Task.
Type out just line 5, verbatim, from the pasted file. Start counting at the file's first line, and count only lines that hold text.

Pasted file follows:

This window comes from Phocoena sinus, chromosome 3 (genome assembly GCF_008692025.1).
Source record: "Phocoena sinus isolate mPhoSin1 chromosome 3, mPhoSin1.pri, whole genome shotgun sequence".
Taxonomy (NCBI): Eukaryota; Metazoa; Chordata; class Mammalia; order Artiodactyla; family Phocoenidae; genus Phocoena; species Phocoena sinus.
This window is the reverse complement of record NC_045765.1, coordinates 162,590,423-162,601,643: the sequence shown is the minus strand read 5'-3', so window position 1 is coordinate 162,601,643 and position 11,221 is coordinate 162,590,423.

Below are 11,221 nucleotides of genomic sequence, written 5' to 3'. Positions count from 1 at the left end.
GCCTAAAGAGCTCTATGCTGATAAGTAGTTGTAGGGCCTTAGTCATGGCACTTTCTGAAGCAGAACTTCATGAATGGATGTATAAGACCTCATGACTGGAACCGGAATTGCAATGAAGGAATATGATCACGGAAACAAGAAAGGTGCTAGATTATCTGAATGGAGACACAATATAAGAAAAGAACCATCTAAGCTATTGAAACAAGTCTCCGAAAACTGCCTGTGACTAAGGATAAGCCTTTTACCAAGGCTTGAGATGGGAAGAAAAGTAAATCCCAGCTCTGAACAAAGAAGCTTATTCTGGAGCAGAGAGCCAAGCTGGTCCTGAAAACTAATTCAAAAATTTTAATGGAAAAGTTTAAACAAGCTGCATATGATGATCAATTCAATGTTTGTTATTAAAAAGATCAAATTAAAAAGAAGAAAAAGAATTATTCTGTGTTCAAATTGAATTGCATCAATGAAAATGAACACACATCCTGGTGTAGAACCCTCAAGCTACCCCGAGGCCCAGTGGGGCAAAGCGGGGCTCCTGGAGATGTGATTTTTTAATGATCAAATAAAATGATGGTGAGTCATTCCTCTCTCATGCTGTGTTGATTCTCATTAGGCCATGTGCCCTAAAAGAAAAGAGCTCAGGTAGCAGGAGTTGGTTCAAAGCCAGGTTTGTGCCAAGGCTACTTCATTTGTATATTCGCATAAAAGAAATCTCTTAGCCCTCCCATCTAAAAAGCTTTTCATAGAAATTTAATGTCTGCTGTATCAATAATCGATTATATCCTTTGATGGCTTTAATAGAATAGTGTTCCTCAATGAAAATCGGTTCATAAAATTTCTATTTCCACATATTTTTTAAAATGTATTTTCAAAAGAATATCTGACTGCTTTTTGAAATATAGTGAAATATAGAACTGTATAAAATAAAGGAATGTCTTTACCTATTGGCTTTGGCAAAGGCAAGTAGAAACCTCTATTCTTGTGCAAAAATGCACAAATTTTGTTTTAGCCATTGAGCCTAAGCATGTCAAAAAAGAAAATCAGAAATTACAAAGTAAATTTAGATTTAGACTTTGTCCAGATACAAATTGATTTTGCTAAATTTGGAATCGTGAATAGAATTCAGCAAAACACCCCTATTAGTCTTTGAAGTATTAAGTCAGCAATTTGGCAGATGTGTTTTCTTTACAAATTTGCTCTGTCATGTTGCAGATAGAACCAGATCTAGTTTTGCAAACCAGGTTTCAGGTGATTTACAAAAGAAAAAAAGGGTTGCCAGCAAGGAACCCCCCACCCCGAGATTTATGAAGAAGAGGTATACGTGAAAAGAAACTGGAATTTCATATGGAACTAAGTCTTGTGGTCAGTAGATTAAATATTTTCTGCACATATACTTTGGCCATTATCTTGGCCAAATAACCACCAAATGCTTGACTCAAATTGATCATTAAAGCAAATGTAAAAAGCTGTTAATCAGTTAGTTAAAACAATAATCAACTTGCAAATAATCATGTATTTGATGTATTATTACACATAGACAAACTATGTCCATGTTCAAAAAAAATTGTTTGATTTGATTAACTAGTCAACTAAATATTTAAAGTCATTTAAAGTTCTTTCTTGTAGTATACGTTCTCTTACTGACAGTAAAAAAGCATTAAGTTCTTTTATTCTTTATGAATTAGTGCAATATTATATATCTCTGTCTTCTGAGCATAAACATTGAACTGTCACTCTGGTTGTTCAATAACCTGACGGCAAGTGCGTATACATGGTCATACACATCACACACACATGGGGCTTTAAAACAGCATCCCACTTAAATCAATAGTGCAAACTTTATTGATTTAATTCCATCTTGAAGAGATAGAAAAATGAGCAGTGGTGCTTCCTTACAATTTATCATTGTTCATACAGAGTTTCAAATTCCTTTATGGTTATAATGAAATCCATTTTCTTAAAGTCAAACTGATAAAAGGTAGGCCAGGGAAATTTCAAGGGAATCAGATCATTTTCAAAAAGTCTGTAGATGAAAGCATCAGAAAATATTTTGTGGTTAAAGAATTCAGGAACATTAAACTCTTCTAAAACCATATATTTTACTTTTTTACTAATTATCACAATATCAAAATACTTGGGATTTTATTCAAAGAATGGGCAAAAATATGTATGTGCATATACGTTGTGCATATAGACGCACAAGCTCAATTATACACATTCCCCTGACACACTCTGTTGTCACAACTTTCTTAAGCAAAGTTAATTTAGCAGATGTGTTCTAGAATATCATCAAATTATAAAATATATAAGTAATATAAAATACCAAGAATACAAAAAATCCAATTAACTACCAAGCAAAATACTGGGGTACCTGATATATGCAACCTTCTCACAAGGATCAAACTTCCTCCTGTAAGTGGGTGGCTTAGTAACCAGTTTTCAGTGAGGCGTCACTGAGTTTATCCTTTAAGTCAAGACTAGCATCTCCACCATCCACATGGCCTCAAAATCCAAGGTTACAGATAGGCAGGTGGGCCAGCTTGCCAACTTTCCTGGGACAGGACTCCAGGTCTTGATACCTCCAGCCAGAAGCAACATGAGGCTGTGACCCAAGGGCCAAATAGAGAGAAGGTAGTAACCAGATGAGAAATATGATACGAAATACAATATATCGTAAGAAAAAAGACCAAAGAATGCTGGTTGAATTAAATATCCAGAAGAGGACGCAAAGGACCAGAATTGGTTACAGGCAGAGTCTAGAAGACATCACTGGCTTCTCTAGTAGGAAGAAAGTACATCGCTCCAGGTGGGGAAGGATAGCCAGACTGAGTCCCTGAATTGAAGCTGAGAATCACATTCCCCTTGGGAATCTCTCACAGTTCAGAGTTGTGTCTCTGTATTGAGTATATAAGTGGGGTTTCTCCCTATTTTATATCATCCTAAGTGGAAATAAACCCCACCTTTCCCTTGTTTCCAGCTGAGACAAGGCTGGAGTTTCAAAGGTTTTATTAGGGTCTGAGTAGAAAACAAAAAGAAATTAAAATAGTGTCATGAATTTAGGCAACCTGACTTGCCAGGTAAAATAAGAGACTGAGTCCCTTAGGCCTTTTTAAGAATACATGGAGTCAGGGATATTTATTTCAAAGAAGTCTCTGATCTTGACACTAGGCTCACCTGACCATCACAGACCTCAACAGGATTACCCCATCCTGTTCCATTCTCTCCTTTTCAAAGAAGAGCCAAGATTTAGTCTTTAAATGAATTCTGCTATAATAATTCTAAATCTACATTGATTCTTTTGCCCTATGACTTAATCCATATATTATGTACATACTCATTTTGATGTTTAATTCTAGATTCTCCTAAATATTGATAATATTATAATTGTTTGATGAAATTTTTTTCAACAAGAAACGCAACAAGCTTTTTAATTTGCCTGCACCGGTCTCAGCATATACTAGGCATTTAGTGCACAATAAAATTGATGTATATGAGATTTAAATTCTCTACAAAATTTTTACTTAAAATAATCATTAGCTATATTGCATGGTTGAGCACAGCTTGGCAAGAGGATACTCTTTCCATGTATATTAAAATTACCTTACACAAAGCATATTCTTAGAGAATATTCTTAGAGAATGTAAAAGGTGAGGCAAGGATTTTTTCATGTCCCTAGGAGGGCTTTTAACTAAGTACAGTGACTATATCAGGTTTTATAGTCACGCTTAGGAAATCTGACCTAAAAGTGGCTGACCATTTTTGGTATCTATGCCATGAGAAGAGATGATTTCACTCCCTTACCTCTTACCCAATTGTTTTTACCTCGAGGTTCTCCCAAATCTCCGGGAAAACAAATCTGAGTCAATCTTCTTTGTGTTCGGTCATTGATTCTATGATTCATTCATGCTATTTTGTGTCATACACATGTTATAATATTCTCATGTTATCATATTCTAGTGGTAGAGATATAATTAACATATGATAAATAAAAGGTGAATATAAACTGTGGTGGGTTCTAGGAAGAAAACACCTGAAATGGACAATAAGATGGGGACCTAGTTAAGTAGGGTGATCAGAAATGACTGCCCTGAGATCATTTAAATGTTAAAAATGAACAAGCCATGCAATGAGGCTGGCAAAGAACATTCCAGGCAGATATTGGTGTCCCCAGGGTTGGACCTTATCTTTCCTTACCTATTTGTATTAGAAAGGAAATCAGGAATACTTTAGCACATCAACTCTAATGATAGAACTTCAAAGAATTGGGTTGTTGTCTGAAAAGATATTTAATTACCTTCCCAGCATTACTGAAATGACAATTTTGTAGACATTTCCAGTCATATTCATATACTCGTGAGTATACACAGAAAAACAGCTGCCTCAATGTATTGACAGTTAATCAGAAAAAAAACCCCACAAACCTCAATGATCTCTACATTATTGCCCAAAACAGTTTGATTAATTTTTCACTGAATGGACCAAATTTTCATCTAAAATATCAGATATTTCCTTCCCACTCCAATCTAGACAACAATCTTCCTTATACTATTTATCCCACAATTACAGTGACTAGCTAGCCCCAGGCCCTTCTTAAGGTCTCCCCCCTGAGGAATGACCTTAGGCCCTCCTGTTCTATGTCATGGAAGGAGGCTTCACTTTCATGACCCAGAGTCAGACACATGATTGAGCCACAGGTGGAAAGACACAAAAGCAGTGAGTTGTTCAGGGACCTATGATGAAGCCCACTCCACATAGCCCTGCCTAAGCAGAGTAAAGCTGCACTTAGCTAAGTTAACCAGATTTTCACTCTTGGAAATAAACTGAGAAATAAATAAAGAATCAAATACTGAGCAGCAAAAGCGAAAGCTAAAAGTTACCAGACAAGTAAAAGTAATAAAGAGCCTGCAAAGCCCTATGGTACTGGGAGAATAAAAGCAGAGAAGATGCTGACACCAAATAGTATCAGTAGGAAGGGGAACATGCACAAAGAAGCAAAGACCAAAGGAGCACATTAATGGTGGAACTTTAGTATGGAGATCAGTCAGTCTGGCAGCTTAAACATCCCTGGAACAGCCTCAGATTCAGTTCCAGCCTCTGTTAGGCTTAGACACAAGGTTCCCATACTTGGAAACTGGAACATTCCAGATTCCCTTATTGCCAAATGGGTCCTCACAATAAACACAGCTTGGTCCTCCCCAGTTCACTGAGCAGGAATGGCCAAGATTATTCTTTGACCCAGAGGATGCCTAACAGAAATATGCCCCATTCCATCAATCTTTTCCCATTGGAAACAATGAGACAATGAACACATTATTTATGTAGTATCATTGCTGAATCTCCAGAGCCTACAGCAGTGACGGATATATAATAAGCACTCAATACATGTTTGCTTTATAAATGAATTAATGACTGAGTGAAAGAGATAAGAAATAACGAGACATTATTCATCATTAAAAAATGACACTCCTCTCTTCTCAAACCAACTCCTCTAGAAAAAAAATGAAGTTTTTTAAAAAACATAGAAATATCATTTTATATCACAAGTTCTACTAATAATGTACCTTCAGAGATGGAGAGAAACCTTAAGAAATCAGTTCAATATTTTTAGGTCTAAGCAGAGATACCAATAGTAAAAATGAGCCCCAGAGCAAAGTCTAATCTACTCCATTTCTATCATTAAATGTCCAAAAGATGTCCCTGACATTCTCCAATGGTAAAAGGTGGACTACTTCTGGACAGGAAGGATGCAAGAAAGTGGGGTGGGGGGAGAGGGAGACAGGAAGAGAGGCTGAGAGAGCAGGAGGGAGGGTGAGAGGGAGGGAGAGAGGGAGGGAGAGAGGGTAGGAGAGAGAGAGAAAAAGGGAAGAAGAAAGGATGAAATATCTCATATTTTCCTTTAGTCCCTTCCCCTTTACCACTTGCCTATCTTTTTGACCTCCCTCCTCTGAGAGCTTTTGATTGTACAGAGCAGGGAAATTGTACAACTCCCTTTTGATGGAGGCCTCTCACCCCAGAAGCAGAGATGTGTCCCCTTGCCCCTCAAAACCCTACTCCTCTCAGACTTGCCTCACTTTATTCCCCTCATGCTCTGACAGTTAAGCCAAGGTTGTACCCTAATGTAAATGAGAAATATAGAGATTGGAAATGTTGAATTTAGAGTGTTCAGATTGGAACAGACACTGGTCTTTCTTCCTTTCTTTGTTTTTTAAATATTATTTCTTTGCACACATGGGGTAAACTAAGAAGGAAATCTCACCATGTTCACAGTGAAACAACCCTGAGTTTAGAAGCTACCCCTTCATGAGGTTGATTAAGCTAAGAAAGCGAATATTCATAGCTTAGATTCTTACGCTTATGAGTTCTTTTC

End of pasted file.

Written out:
Below are 11,221 nucleotides of genomic sequence, written 5' to 3'. Positions count from 1 at the left end.